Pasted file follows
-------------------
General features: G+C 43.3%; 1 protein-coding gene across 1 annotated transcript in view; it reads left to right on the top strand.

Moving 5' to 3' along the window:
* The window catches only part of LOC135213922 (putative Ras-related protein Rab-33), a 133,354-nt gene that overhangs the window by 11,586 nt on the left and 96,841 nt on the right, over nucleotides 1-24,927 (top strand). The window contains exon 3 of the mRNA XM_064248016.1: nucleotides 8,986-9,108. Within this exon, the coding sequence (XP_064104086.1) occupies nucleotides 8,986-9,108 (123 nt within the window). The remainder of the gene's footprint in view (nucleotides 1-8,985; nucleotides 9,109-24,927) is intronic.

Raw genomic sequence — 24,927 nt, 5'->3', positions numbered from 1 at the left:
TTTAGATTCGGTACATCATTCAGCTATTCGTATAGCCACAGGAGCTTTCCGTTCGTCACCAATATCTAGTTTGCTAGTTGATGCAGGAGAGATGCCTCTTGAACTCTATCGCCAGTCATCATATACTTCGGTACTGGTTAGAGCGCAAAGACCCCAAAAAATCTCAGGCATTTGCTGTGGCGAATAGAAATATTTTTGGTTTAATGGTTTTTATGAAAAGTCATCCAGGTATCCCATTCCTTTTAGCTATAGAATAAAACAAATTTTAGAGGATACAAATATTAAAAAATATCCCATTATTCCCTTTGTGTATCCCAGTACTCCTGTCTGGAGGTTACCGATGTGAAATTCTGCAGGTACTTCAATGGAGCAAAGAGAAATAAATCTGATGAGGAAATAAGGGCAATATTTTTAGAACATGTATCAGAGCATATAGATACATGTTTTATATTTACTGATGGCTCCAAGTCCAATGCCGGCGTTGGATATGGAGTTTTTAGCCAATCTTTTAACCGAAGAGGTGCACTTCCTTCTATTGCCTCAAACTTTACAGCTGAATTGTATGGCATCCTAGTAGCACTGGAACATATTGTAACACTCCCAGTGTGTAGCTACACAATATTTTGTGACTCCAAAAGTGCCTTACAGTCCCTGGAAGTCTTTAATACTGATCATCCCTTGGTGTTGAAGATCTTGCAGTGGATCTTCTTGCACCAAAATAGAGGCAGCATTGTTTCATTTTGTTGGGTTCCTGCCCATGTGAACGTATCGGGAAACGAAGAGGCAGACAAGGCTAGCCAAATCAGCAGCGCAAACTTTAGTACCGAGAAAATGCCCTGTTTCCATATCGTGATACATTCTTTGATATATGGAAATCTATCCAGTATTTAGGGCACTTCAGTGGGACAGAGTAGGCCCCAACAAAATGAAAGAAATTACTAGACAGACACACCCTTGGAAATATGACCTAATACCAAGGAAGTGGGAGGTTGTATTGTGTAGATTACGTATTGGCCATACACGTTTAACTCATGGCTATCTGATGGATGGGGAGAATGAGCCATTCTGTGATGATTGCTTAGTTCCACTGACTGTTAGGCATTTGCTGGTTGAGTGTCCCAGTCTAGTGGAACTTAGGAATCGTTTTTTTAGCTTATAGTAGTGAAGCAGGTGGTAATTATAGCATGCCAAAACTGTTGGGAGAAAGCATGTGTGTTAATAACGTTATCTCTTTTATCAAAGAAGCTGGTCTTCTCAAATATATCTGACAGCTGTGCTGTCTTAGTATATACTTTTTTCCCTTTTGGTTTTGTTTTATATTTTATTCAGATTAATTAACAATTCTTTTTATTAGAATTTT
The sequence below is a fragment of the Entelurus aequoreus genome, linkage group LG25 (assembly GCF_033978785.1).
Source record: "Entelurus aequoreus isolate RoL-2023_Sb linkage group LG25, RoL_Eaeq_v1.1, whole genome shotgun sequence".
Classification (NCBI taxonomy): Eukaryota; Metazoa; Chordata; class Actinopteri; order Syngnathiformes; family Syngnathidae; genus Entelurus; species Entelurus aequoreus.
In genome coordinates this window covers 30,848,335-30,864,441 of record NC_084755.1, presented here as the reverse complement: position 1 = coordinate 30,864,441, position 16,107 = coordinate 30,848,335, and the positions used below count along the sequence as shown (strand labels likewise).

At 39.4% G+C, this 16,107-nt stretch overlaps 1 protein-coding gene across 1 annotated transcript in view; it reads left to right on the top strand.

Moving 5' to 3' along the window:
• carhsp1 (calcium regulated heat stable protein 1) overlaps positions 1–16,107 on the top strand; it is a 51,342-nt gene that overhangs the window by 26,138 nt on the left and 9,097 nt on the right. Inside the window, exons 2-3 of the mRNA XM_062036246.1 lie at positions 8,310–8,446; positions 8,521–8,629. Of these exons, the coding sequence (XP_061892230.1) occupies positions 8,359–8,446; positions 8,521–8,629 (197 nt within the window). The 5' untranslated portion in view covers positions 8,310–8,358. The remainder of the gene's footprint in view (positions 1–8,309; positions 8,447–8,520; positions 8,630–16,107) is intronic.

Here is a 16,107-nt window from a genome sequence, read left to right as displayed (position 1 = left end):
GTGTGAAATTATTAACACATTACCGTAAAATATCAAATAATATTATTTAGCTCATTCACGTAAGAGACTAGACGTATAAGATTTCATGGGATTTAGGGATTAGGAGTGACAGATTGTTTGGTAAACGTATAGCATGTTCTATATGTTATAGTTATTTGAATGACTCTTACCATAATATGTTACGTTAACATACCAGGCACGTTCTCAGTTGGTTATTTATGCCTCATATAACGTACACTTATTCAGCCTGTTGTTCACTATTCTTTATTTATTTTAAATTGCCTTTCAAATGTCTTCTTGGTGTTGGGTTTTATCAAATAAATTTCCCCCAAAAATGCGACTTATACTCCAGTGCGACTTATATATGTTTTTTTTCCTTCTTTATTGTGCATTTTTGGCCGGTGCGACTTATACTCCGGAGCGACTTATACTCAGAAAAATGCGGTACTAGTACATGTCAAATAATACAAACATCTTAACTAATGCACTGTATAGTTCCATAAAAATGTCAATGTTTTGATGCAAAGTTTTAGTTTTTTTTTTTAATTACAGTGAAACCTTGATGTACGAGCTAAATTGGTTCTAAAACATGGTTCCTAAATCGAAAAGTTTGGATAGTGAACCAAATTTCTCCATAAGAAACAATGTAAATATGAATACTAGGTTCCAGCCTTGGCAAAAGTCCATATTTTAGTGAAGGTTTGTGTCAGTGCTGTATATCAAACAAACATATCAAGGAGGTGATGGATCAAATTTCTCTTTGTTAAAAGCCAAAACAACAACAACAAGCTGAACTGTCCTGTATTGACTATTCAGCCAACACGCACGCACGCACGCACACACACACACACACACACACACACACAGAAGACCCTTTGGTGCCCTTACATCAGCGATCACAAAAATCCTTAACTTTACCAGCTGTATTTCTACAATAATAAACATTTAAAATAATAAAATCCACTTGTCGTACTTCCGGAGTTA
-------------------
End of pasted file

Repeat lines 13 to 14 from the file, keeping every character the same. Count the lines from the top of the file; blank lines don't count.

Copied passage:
Here is a 16,107-nt window from a genome sequence, read left to right as displayed (position 1 = left end):
GTGTGAAATTATTAACACATTACCGTAAAATATCAAATAATATTATTTAGCTCATTCACGTAAGAGACTAGACGTATAAGATTTCATGGGATTTAGGGATTAGGAGTGACAGATTGTTTGGTAAACGTATAGCATGTTCTATATGTTATAGTTATTTGAATGACTCTTACCATAATATGTTACGTTAACATACCAGGCACGTTCTCAGTTGGTTATTTATGCCTCATATAACGTACACTTATTCAGCCTGTTGTTCACTATTCTTTATTTATTTTAAATTGCCTTTCAAATGTCTTCTTGGTGTTGGGTTTTATCAAATAAATTTCCCCCAAAAATGCGACTTATACTCCAGTGCGACTTATATATGTTTTTTTTCCTTCTTTATTGTGCATTTTTGGCCGGTGCGACTTATACTCCGGAGCGACTTATACTCAGAAAAATGCGGTACTAGTACATGTCAAATAATACAAACATCTTAACTAATGCACTGTATAGTTCCATAAAAATGTCAATGTTTTGATGCAAAGTTTTAGTTTTTTTTTTTAATTACAGTGAAACCTTGATGTACGAGCTAAATTGGTTCTAAAACATGGTTCCTAAATCGAAAAGTTTGGATAGTGAACCAAATTTCTCCATAAGAAACAATGTAAATATGAATACTAGGTTCCAGCCTTGGCAAAAGTCCATATTTTAGTGAAGGTTTGTGTCAGTGCTGTATATCAAACAAACATATCAAGGAGGTGATGGATCAAATTTCTCTTTGTTAAAAGCCAAAACAACAACAACAAGCTGAACTGTCCTGTATTGACTATTCAGCCAACACGCACGCACGCACGCACACACACACACACACACACACACACACAGAAGACCCTTTGGTGCCCTTACATCAGCGATCACAAAAATCCTTAACTTTACCAGCTGTATTTCTACAATAATAAACATTTAAAATAATAAAATCCACTTGTCGTACTTCCGGAGTTA